I have an argument that claims everything is possible. For, if something is impossible, it is not a thing at all. "Going faster than the speed of light" is merely a statement, not a thing at all. It does not describe an actual state of the universe. So, is this argument a good argument? And have any philosophers advanced this argument?
If you just restrain the "things" category to what is possible, then "everything is possible" is a mere tautology that says nothing more than "every possible occurence is possible".
But it is not what people who say "some things are not possible" mean by "thing", obviously because they include "going faster than C" into the "thing" category. What they mean in fact, if we use your vocabulary, is "some statements are not possible", which at least says something of some interest.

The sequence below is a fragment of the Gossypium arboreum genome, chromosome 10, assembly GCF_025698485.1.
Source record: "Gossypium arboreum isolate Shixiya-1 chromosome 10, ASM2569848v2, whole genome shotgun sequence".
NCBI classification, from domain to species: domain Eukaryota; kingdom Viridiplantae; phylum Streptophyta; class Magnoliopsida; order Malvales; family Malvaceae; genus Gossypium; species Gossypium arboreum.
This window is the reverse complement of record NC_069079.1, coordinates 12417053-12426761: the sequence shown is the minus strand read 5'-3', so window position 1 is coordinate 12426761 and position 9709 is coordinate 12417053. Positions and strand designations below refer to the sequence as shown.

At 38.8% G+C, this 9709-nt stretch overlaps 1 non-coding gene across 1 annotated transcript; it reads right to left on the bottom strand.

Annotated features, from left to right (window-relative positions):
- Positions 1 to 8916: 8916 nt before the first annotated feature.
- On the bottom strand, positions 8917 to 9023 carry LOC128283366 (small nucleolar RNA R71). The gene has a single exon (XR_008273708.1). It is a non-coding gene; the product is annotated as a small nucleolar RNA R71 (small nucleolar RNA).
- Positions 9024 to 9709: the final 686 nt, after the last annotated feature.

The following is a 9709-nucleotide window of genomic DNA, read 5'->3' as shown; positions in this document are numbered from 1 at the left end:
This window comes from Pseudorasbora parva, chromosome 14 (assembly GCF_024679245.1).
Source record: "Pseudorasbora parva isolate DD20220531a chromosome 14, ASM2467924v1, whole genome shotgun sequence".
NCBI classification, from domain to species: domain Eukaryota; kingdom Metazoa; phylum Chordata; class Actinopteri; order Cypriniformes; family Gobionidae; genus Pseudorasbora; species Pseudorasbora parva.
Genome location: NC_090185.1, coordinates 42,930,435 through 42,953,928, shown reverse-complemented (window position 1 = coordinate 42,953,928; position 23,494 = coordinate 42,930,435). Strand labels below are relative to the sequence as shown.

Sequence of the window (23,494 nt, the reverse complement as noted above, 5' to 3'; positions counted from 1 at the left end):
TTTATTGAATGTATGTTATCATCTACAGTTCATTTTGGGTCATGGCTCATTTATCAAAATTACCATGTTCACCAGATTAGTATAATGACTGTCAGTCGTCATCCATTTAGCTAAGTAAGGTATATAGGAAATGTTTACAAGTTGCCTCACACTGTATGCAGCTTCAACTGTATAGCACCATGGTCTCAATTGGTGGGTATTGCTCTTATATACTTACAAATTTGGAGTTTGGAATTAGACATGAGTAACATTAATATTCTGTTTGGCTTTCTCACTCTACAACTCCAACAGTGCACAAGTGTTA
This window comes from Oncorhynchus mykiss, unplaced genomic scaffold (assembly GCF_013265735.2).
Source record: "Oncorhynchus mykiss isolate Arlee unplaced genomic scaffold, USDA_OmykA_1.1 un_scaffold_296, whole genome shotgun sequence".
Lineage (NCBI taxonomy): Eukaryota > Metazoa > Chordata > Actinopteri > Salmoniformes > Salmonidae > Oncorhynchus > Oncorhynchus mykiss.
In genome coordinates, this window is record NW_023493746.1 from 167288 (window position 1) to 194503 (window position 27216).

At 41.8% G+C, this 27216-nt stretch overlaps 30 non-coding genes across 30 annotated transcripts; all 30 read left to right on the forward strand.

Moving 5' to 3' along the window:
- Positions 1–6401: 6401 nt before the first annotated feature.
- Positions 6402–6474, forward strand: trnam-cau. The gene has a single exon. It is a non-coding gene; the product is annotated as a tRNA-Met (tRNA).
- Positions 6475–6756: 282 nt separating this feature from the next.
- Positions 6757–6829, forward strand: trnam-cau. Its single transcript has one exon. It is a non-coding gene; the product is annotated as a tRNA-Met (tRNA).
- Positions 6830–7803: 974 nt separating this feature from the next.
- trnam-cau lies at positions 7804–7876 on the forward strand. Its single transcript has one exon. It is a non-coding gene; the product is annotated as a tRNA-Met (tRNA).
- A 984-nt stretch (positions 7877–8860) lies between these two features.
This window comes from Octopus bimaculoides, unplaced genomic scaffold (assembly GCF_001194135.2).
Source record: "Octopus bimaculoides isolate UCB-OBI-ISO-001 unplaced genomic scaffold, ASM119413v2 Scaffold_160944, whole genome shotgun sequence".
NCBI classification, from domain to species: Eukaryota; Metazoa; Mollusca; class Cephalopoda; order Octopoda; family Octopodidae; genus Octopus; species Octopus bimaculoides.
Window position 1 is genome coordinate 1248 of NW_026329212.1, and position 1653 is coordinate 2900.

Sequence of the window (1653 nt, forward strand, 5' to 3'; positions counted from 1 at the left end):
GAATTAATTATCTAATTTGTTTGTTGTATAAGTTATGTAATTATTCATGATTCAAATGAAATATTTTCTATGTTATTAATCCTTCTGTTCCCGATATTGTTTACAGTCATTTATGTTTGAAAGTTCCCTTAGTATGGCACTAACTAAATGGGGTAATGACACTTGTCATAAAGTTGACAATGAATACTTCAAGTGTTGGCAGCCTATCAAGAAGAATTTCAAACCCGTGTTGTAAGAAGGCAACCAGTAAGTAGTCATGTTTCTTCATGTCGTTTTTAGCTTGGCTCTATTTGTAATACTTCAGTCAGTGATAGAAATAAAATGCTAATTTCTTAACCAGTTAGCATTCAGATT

It is the goal of analytic philosophy to criticize language and identify the faulty reasoning it's ambiguity can provoke.
I also must note that you are ignoring the case of states of the universe whose possibility is nor established nor disproven. Are they thing?
The first legitimate question here is:
- What does it mean "possible" ?
Possible for whom and for what.
- ... you will not find thinking apart from what is
If we are talking about the possibility like a way of thinking about something then of course all things which are though exist and which aren't - don't.
But again, turning to your question. Is it really possible for you to fly without planes and things like that?
The fact that you could fly is a thing, but you cannot.
a) "Going" is not even a thing.
b) Your "argument" is tautological (also, logically circular) to the definition: if possibility is necessary for a thing to be, therefore things are only what is possible.
So, is this argument a good argument?
As good as "I am very intelligent because I am not very stupid".